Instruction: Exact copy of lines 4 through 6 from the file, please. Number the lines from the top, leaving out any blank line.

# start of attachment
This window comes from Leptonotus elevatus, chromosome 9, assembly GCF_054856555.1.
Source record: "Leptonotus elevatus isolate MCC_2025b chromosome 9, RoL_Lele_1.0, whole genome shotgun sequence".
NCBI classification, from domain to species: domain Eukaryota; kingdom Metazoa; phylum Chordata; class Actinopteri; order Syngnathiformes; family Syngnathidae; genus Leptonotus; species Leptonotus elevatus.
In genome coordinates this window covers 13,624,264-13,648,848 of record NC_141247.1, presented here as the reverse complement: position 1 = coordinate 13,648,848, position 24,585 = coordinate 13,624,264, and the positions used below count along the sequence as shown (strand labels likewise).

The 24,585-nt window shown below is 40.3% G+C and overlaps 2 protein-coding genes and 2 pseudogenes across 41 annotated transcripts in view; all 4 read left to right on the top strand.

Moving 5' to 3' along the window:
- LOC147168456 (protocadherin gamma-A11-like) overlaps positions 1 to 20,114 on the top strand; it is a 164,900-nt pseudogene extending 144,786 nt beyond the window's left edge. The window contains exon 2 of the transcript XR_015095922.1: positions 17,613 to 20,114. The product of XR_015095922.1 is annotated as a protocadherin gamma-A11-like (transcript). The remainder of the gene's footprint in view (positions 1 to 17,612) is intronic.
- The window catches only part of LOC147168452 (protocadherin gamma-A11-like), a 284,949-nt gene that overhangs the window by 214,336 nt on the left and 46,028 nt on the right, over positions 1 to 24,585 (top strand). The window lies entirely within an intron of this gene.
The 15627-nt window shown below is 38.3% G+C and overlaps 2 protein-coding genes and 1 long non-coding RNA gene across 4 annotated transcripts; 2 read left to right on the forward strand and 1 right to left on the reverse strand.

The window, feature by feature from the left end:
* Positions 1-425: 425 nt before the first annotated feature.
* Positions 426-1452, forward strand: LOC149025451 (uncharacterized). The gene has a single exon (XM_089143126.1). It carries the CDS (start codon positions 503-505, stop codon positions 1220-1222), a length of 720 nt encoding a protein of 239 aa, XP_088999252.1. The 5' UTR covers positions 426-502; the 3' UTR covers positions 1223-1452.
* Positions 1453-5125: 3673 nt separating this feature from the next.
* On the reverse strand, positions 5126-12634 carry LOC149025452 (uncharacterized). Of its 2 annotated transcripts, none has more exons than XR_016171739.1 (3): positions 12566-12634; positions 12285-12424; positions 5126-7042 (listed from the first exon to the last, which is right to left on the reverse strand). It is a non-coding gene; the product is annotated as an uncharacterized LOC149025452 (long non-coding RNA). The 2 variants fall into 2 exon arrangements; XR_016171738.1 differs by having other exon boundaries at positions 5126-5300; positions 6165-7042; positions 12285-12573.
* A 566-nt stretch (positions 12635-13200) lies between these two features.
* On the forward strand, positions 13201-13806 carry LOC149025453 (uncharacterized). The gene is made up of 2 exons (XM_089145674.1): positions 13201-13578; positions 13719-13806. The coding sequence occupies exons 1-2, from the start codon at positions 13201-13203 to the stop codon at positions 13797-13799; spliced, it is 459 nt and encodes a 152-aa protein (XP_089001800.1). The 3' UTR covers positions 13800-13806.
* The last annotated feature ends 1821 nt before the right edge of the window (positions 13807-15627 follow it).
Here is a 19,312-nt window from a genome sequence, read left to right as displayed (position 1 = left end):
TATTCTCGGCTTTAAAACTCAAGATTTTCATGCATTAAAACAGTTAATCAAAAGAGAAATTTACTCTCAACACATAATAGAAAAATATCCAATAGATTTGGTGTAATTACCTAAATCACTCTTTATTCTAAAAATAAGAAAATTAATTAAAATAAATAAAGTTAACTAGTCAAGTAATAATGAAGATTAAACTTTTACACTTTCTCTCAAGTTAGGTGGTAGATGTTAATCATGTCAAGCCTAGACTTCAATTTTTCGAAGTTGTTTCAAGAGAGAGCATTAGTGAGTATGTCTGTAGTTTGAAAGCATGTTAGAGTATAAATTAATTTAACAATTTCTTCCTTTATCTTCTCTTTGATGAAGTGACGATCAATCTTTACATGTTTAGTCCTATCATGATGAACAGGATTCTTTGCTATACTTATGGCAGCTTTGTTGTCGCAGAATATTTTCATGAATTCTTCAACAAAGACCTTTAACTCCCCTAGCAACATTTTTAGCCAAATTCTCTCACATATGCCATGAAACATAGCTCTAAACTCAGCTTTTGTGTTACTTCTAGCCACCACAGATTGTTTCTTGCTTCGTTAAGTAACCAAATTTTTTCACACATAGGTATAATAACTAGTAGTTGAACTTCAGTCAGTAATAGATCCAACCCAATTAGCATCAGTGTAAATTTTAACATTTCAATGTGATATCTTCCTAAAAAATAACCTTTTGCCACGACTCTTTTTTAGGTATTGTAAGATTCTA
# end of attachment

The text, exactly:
In genome coordinates this window covers 13,624,264-13,648,848 of record NC_141247.1, presented here as the reverse complement: position 1 = coordinate 13,648,848, position 24,585 = coordinate 13,624,264, and the positions used below count along the sequence as shown (strand labels likewise).

The 24,585-nt window shown below is 40.3% G+C and overlaps 2 protein-coding genes and 2 pseudogenes across 41 annotated transcripts in view; all 4 read left to right on the top strand.

Moving 5' to 3' along the window: